TO THE EDITOR: With great interest we have read the article of Chen et al1 on the effects of Lactobacillus casei Shirota on stool consistency in constipated patients. Apart from an improvement of constipation-related symptoms, they also showed a clear interaction between baseline Bristol stool form scale (BSFS) consistency levels and baseline relative abundance of Lachnoclostridium, Lachnospiraceae UCG-004, Pseudobutyrivibrio, and Ruminiclostridum 5. In line with this observation, an increasing number of studies use BSFS to correct for differences in fecal consistency in microbiome analyses. The generalizability of this patient-reported tool is however unclear. The BSFS has been developed in the early 90s as a surrogate marker of whole-gut transit time (WGTT) and has been recommended for the use as such in both clinical and research settings.2,3 Although initially designed for WGTT, the BSFS is often used as a measure of stool consistency.
Recently, Blake et al4 studied the correlation between BSFS and fecal water content in 169 healthy adults and reported a high correlation (r = 0.701) when BSFS was assessed by trained experts. However, the correlation was only moderate (r = 0.491) when BSFS was self-reported, underlining the importance of inter-rater differences and experience when using the BSFS. The authors recommended that further research is required in order to assess reliability in different patient groups and to make comparisons with other methods.4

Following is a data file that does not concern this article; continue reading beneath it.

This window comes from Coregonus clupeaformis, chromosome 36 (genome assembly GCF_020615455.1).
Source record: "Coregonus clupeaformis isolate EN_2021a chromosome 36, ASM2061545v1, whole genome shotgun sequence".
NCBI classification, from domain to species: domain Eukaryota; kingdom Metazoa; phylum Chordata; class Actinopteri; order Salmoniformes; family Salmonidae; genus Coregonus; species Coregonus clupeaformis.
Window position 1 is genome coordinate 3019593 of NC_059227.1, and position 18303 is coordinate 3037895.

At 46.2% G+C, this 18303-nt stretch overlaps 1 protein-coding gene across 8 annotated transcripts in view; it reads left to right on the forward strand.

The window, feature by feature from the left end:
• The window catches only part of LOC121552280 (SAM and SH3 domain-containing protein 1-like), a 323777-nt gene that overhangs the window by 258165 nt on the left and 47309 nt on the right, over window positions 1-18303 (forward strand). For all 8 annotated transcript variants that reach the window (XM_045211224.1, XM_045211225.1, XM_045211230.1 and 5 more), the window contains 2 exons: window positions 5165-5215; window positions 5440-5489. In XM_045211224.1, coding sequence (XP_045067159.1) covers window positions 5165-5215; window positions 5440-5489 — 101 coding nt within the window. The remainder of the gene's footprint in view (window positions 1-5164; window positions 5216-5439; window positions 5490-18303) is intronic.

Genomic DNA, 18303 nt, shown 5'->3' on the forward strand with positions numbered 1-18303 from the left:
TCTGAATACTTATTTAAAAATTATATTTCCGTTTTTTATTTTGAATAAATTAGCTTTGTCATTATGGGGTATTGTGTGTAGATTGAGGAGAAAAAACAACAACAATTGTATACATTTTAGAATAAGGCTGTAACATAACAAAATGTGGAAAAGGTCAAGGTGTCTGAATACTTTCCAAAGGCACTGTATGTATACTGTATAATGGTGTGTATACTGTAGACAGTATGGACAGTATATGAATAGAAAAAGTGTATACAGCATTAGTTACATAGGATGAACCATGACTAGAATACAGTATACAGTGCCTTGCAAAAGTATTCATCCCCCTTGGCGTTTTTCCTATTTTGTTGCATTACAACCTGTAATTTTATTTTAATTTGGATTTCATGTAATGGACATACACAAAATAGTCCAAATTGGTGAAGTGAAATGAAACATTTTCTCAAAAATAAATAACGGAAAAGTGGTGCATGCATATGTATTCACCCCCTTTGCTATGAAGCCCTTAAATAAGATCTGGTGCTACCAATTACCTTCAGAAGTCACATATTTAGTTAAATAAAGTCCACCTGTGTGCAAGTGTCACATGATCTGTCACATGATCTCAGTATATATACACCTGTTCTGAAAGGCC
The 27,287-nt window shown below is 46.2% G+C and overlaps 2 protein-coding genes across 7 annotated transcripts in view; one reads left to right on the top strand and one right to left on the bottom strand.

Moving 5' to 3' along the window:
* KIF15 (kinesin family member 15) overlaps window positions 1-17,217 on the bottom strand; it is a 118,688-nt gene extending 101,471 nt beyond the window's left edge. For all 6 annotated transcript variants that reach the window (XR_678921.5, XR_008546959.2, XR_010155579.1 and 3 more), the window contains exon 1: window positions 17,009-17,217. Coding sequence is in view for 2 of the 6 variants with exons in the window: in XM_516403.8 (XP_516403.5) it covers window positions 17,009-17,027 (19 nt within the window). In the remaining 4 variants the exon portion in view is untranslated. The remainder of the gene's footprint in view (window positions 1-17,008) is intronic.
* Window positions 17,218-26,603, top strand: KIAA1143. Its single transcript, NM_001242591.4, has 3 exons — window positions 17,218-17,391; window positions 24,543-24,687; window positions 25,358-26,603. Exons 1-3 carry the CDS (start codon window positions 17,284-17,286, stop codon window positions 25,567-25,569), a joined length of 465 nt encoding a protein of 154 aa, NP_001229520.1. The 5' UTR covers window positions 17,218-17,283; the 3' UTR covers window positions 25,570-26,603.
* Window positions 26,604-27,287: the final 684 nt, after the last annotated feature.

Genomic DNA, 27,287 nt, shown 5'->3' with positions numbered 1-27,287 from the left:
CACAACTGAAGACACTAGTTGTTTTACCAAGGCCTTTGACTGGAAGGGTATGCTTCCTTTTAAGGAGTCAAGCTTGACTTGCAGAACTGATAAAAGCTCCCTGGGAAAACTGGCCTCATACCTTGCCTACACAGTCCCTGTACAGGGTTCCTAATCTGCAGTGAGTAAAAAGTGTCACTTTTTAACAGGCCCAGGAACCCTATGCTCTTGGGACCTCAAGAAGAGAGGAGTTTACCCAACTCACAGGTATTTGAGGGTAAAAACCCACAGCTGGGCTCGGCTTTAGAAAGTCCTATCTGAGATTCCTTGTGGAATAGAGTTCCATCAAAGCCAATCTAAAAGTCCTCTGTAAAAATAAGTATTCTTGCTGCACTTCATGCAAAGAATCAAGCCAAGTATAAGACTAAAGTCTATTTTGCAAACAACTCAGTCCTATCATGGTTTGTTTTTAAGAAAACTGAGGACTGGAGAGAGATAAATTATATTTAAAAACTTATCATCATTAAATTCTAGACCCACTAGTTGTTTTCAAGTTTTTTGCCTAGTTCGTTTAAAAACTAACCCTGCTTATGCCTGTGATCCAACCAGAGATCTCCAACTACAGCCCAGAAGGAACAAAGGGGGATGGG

We suggest fecal dry weight content (ie, percentage dry weight after 4–5 hours vacuum drying 0.5 g feces at 60°C) as a more objective alternative to determine stool consistency. Excellent reproducibility of this method was found by repeating the procedure for 20 samples, showing an intraclass correlation coefficient of 0.948. We then compared patient-reported BSFS with fecal dry weight content in a pooled dataset including 122 stool samples of healthy volunteers and 67 samples of irritable bowel syndrome patients. We found a correlation of −0.411 in the total dataset, with a lower correlation in healthy subjects (r = −0.337) compared to irritable bowel syndrome (r = −0.536). Furthermore, in a subgroup of healthy elderly (70–85 years, n = 21) the correlation was −0.233, pointing towards possible difficulties in rating stool consistency within specific subgroups.
In conclusion, we consider the BSFS to be a helpful tool in daily clinical practice as it is a quick and easy patient-reported measure of WGTT, and can be used as a surrogate marker for stool consistency. However, one should be aware of the relatively low correlation between the BSFS and more objective measures of stool consistency, and the considerable inter-rater error when using the BSFS. Therefore, when analyzing stool consistency in scientific studies, we suggest considering more objective assessments such as fecal dry weight or water content.